The Boston Globe reports:
The Puritans who ran the Massachusetts colony were so deeply opposed to Christmas that they actually banned the holiday for a generation. When the holiday was celebrated in old New England – in the teeth of concerted opposition from both church and state – it was apt to take the form of an irreligious and increasingly violent public celebration that left citizens worried for their safety. As for the commercialism that sullies today’s holiday – the constant advertising, the frenzied buying of Christmas presents – that tradition, at least in Boston, is older and more deeply rooted than going to church that day.
On December 25, 1685, Boston Magistrate Samuel Sewall proudly wrote in his journal that “the Body of the People profane the Day” – that is, the town’s residents went about their work as usual – “and blessed be God no Authority yet compel them to keep it.”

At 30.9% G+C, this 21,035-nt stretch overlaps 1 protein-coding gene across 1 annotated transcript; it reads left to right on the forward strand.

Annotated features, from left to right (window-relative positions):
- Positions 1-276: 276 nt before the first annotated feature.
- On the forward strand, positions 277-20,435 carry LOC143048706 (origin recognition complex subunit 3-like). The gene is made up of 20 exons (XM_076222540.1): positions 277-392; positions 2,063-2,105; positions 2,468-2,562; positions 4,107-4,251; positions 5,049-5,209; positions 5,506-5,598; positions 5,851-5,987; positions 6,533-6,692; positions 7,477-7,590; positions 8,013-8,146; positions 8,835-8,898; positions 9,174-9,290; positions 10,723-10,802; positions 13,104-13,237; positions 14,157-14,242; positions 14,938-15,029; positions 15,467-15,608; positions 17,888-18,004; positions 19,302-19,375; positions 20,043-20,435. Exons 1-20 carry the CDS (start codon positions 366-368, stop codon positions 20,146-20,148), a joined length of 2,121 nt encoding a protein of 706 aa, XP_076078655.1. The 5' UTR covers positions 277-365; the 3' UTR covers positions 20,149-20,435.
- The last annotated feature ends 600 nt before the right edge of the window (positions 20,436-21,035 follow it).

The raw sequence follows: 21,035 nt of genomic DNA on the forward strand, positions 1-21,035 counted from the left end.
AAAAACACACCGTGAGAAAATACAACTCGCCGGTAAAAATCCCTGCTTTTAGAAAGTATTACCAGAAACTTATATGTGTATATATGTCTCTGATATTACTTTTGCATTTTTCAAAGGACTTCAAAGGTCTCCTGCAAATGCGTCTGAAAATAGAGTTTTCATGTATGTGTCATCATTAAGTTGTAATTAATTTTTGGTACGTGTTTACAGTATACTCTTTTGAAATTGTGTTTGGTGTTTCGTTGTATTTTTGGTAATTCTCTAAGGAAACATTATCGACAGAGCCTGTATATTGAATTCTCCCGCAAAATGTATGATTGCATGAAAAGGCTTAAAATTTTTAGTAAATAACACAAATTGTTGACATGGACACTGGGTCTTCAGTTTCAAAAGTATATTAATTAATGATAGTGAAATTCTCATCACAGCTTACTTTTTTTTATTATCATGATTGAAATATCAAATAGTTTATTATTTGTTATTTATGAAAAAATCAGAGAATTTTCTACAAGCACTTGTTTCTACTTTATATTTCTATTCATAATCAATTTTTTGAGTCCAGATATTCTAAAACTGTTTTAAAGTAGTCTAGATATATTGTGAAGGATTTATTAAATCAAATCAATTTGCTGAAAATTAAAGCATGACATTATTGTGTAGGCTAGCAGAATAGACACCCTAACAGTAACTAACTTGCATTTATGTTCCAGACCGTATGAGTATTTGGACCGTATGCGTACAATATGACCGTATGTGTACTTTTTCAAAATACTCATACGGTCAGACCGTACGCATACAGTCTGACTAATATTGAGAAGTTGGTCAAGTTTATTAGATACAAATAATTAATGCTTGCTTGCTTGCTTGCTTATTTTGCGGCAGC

As Mather saw it, Christmas was a holiday of pagan origins, all too often an occasion for “dancing and drunkenness, chambering and wantonness.” (Chambering was a common euphemism for fornication.) Mather summed up his analysis by quoting an eminent English bishop: “Men dishonour Christ more in the twelve days of Christmas, than in all the twelve months besides.”
Let’s chamber it up, people – it’s cold out there! Who knew so many of us were already observing such a traditional December Christmas.
(h/t to my Dad)